(Source: http://www.dunedinlibraries.govt.nz/kids/homework-zone/early-dunedin-and-otago/scottish-settlers )
The Scottish settlement story began when two of the founding fathers of Dunedin – Captain William Cargill and Reverend Thomas Burns broke away from the Church of Scotland to create their own church – The Free Church of Scotland.
Their goal was to create a Scottish religious community A New Edinburgh in New Zealand and Otago was chosen as the site.
Dunedin didn’t become a totally religious community as people from other countries and religions also wanted to settle in the area.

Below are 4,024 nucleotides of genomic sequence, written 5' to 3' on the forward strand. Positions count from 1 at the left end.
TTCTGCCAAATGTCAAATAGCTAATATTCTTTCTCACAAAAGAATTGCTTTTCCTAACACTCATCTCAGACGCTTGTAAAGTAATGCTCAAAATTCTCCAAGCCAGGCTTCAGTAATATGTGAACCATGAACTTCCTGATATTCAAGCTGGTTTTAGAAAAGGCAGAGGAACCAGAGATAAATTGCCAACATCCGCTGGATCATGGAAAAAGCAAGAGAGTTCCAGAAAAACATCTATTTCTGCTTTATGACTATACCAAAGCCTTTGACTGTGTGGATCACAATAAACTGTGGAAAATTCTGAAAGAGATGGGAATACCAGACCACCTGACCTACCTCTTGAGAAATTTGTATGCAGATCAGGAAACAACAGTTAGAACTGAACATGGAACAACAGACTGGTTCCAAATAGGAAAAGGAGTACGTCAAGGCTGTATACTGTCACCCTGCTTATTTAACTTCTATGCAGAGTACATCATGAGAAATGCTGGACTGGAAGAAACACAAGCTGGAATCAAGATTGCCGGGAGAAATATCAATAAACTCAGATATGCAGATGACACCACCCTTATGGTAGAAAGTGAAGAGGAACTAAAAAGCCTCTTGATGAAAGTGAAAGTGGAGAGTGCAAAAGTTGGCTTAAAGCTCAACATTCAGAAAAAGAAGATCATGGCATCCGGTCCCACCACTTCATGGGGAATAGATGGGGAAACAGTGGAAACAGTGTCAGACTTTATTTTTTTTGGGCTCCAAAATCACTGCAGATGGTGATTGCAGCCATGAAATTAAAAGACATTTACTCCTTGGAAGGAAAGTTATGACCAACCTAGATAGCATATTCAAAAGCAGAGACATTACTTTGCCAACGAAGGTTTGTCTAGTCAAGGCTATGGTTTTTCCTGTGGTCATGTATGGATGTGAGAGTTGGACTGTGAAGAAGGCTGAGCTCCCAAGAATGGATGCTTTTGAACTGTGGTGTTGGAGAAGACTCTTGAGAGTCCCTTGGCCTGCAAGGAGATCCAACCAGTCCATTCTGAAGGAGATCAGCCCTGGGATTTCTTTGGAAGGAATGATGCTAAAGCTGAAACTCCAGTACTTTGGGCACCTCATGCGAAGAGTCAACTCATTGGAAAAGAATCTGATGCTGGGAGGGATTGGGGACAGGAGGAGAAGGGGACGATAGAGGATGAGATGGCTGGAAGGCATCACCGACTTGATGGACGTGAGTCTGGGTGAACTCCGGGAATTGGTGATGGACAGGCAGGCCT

However the 12,000 or so Scottish immigrants who arrived in the 1850s, helped to strengthen the Scots-Presbyterian character of the City.
By 1886 there were approximately 55,000 Scots estimated to be living in New Zealand.
Scottish settlers who came to Otago were mainly from the Lowlands but they bought with them the Highlanders love of kilts, pipes and games.
As a consequence pipe bands became a focal point of Scottish society in Dunedin along with Highland dancing.
The Caledonian Society of Otago was established in August 12th 1862 to promote Scottish literature, culture and sports.
The society went on to organise the first Highland Games in 1862 which included Highland dancing, marching, pipeband competitions, and tossing the caber.
These competition are still held today – 2010 is the 148th year of the games.
More about the Scots in New Zealand can be found here: http://www.teara.govt.nz/en/scots/2